HOUSTON—Texas fuel producers are still working to restore operations that were knocked out by February’s historical winter storm, but they’re also watching improvements in the market and may be reluctant to come back at full throttle, Bloomberg reports.
The market suffered during the past year because of COVID-19, and several plants were forced to close or reduce production. Even as the market beckons with fatter profit margins, tighter inventories and signs of rising demand, refiners are cautiously weighing the risk of again being stuck with a glut of fuel supplies. The result is a steady increase in gas prices.
It's easy to see why they would be tempted to be cautious. Gasoline inventories on the Gulf Coast plunged by 11 million barrels in the week ending Feb. 26 as the region’s refining capacity sank to a record low of less than 41%, while gasoline demand rose the most since May. The theoretical profit margin for refining crude oil into gasoline and diesel, known as the crack spread, is trending near its highest since February 2020.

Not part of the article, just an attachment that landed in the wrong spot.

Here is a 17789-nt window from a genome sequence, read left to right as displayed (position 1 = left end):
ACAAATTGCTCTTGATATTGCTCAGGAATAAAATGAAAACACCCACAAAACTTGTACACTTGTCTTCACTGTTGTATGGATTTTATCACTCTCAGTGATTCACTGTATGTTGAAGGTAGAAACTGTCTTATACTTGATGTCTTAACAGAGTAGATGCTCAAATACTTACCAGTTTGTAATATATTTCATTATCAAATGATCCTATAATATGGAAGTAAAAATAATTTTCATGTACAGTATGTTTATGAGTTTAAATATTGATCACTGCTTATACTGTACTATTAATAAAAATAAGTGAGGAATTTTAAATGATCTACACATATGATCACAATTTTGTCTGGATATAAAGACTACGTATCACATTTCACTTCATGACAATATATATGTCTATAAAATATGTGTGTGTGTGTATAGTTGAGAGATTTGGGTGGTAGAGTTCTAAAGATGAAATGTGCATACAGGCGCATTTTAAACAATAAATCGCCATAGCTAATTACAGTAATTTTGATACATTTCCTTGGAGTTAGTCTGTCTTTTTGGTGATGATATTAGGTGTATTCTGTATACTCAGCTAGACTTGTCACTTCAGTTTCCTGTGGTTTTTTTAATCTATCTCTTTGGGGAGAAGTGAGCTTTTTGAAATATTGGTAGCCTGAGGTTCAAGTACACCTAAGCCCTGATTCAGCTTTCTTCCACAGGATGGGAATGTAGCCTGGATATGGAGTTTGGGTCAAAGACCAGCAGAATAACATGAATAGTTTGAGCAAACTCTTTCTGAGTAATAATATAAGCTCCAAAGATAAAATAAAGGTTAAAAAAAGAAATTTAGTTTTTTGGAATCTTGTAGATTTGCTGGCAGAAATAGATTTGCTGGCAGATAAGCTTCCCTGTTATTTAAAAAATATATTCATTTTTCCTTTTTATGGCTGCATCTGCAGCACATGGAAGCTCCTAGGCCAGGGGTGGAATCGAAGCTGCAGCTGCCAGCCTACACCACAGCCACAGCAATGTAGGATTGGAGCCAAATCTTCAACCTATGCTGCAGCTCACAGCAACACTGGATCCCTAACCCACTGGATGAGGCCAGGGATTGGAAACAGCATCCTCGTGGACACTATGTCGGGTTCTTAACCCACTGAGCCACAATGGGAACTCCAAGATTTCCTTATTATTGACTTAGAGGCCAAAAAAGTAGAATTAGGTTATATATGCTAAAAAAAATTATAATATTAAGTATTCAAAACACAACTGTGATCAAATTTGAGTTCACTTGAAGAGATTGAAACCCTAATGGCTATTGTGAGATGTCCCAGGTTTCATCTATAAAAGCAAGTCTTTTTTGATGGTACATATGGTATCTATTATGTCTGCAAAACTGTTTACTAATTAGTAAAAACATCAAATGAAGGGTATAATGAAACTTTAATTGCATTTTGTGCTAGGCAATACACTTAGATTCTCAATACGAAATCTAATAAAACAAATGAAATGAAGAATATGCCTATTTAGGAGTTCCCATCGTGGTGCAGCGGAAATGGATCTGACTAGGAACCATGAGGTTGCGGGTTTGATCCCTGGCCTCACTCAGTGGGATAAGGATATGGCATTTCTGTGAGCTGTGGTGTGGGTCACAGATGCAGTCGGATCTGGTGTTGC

But demand for fuel remains significantly lower than in March 2019, when there was no pandemic, and no one can predict when life will return to normal. Refiners are also facing rising costs for tradeable credits known as RINs that are used to show compliance with the nation’s Renewal Fuel Standard.
“Margins have improved a lot, especially FCCs,” said Robert Campbell, head of oil products research for Energy Aspects Ltd. “But RINs are a killer. Adjusting for that, margins are not so great.”
As of Friday, seven of 18 Texas refineries impacted by the storm, including those that shut all or some units, were able to operate normally. Most of the remaining refineries expect to restore operations by the end of this week.
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